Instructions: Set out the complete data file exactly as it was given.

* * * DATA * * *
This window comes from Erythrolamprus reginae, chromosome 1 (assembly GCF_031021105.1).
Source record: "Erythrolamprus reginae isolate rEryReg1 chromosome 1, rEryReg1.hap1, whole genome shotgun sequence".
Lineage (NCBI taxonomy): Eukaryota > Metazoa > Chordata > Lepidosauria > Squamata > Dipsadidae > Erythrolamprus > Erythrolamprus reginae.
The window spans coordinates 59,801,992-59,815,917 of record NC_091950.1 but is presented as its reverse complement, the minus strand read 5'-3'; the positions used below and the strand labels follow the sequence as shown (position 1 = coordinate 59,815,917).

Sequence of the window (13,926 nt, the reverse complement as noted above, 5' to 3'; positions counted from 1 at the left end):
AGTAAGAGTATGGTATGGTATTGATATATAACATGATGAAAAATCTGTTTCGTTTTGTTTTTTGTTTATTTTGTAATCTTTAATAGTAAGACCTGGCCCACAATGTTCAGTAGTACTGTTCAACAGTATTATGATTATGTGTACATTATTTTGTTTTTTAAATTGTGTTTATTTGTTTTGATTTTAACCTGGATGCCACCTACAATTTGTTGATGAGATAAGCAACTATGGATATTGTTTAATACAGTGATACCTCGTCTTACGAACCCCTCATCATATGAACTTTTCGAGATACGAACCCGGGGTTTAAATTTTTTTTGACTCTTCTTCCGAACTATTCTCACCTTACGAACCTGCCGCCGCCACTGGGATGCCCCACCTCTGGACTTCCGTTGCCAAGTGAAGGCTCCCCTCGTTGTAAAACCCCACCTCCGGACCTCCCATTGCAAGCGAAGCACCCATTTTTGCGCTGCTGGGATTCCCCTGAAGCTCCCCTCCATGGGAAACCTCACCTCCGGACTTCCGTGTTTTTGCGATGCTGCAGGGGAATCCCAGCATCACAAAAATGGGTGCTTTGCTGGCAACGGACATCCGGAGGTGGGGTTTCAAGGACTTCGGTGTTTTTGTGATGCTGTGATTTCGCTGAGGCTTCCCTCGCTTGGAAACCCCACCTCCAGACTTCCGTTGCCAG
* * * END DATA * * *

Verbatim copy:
This window comes from Erythrolamprus reginae, chromosome 1 (assembly GCF_031021105.1).
Source record: "Erythrolamprus reginae isolate rEryReg1 chromosome 1, rEryReg1.hap1, whole genome shotgun sequence".
Lineage (NCBI taxonomy): Eukaryota > Metazoa > Chordata > Lepidosauria > Squamata > Dipsadidae > Erythrolamprus > Erythrolamprus reginae.
The window spans coordinates 59,801,992-59,815,917 of record NC_091950.1 but is presented as its reverse complement, the minus strand read 5'-3'; the positions used below and the strand labels follow the sequence as shown (position 1 = coordinate 59,815,917).

Sequence of the window (13,926 nt, the reverse complement as noted above, 5' to 3'; positions counted from 1 at the left end):
AGTAAGAGTATGGTATGGTATTGATATATAACATGATGAAAAATCTGTTTCGTTTTGTTTTTTGTTTATTTTGTAATCTTTAATAGTAAGACCTGGCCCACAATGTTCAGTAGTACTGTTCAACAGTATTATGATTATGTGTACATTATTTTGTTTTTTAAATTGTGTTTATTTGTTTTGATTTTAACCTGGATGCCACCTACAATTTGTTGATGAGATAAGCAACTATGGATATTGTTTAATACAGTGATACCTCGTCTTACGAACCCCTCATCATATGAACTTTTCGAGATACGAACCCGGGGTTTAAATTTTTTTTGACTCTTCTTCCGAACTATTCTCACCTTACGAACCTGCCGCCGCCACTGGGATGCCCCACCTCTGGACTTCCGTTGCCAAGTGAAGGCTCCCCTCGTTGTAAAACCCCACCTCCGGACCTCCCATTGCAAGCGAAGCACCCATTTTTGCGCTGCTGGGATTCCCCTGAAGCTCCCCTCCATGGGAAACCTCACCTCCGGACTTCCGTGTTTTTGCGATGCTGCAGGGGAATCCCAGCATCACAAAAATGGGTGCTTTGCTGGCAACGGACATCCGGAGGTGGGGTTTCAAGGACTTCGGTGTTTTTGTGATGCTGTGATTTCGCTGAGGCTTCCCTCGCTTGGAAACCCCACCTCCAGACTTCCGTTGCCAG